Beginning

Ms. Ramos and I are interested in enhancing the 4th grade social studies curriculum, which includes study of United States history. Their homeroom teacher, Ms. Spector, was interested in exploring the concept of work with the kids. So, the students will compare and contrast work songs from the United States to complement their economics units in their homeroom. They will also write their own lyrics and tune for a work song, after learning the structural elements work songs have in common. Through this work, we hope the students will better appreciate the potential power of music as a communicative and motivational device; (What are songs actually for? Why do we write songs? How do songs capture historical and cultural identities? How does music make work easier?) and create a song for themselves to assist with internalizing good “kid work” habits!

 

Student #1

Bright student. Verbally expressive, but written work varies from excellent to below average. But she participates actively and is always first to catch on to new concepts. I am curious as to whether the variance in her written work is due to boredom, or issues with second language acquisition.

 

Student #2

Teachers told me that this student has struggled since kindergarten. He is very engaged by singing and movement and although sometimes disruptive, is good-natured, not negative. I hope the performance elements of our work bring out his true potential.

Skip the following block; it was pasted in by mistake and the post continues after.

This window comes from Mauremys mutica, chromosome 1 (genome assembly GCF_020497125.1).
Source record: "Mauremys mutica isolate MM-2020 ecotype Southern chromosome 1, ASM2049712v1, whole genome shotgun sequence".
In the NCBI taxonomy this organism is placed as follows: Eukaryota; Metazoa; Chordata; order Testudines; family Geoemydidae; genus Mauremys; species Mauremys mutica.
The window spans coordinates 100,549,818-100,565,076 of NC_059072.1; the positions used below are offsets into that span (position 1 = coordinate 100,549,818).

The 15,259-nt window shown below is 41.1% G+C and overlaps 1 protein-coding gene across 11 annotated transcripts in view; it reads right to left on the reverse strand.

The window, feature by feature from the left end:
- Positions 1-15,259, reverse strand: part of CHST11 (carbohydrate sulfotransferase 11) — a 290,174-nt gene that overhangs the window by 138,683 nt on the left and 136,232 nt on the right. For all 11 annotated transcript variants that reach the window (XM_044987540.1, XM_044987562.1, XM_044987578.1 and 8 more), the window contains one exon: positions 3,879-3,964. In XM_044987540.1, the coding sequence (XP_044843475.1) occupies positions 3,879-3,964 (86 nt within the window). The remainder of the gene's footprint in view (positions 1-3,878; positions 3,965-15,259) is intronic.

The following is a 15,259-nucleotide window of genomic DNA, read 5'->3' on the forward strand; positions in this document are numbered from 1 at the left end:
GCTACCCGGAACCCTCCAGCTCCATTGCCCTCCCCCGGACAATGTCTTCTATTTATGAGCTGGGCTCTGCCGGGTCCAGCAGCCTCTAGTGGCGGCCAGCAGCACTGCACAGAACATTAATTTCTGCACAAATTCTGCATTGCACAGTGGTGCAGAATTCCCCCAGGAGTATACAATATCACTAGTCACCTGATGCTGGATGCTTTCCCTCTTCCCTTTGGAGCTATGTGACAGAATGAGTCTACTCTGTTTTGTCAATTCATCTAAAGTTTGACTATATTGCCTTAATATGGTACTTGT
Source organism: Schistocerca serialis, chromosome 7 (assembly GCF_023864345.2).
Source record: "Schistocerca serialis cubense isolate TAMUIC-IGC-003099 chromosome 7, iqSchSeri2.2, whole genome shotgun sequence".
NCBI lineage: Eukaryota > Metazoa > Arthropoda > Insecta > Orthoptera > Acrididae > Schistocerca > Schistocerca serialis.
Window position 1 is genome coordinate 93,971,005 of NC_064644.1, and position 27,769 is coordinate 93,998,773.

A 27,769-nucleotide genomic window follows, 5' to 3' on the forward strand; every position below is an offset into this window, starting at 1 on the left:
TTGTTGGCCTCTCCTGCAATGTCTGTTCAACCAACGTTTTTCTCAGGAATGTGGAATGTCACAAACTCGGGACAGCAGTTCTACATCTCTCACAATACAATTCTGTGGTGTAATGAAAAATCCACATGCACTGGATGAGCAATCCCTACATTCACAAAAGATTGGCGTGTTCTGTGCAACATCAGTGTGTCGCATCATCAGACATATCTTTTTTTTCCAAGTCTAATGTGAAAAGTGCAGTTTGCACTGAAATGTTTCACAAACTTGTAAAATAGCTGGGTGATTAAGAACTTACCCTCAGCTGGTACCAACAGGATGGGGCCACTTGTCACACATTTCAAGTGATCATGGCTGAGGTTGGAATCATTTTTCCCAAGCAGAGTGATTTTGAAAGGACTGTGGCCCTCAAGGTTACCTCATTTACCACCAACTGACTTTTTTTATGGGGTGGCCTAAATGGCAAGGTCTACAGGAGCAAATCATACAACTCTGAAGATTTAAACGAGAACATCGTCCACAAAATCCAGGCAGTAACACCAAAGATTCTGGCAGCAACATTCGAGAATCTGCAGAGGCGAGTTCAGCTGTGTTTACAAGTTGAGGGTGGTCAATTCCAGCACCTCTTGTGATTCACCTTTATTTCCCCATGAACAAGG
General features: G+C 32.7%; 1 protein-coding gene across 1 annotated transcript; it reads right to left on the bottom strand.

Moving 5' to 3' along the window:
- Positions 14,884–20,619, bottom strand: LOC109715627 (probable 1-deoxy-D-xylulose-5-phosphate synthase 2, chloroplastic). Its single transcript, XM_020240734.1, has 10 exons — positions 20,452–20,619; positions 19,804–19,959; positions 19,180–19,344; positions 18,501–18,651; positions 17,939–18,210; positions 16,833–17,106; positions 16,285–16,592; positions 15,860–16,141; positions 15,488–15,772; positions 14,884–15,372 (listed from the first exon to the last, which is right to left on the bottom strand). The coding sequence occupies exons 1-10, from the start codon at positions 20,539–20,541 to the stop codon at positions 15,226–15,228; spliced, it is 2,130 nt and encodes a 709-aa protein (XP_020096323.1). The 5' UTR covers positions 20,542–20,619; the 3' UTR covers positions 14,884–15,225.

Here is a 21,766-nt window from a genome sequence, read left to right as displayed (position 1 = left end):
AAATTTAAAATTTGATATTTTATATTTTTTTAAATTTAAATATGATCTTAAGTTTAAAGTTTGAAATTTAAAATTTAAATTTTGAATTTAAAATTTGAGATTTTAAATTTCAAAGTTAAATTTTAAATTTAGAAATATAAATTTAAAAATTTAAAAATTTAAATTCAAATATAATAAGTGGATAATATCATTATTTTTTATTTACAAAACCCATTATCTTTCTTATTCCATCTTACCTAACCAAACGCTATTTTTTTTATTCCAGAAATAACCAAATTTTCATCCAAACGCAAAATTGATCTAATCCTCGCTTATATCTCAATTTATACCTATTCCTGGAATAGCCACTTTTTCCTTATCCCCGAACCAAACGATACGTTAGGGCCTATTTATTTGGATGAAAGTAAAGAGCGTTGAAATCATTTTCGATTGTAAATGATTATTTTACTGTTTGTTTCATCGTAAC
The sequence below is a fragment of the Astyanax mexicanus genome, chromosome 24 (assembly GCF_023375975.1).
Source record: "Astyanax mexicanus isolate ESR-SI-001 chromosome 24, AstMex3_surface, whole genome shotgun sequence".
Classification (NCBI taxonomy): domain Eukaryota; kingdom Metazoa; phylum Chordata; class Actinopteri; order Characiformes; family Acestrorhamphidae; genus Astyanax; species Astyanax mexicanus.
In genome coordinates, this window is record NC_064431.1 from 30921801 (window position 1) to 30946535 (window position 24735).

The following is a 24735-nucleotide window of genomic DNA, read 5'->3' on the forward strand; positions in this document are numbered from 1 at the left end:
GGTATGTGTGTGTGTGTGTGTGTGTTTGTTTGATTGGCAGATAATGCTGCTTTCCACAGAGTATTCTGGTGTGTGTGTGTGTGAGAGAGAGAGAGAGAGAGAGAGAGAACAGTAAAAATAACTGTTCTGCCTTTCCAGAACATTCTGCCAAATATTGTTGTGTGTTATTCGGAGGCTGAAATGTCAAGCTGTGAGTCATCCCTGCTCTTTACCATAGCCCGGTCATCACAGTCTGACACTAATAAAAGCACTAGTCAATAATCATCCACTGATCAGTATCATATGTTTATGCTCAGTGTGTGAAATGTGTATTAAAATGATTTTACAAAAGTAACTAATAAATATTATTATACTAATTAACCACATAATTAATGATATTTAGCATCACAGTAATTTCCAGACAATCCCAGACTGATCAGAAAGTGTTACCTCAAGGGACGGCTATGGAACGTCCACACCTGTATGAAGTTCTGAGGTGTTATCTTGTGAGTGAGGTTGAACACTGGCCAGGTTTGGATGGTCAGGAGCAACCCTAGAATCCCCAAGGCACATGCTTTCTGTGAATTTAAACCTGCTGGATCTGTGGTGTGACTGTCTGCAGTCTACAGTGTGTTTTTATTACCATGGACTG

Student #3

This student is very bright, quiet, and seemingly achieving at potentiality. I’ll be interested to see how he responds to the creative components of our work, such as performing or writing music.

 

 

Middle

Student #1

 

This class required a lot of reiteration, but by the end of the year, they were able to tell us why a salaried job was preferable to an hourly wage position.

Student #2

[jwplayer mediaid=”3125″]We are so proud of this little guy! His teachers say he is blossoming this year! I noticed recently that he was inattentive because he had already completed the written assignment I had given, while other children were barely started. I asked him to compose a work song by himself so that he would not be bored. The next time I saw him, he performed this piece, inspired by a pop song you may recognize. He is catching on to key concepts that other kids miss and articulating them well in written English.

Student #3

End

 

We enjoyed creating choregography for a Tall Tale song, Froggy Goes A’Courtin’, with Shalaka Kulkarni, a teaching artist graduate student from Columbia University! The students will add choreography to their work song, “I’ve Got a School Job and I Know It”; this is particularly appropriate because work songs existed, in part, to coordinate the movements of workers towing boats (Volga Boatmen) or working on the railways (When Paddy Worked On the Railway, Take This Hammer), for instance. The students have studied the exclamations associated with work songs too, such as “Hah!” and have included their own in their song: “Oooh ooh, me!”; as in a student eager to be called upon to answer a question in class.

Student #1

 

Student #2

Frogs jumping!

Student #3

 

Year One
2011-2012
Year Two
2012-2013
Year Three
2013-2014

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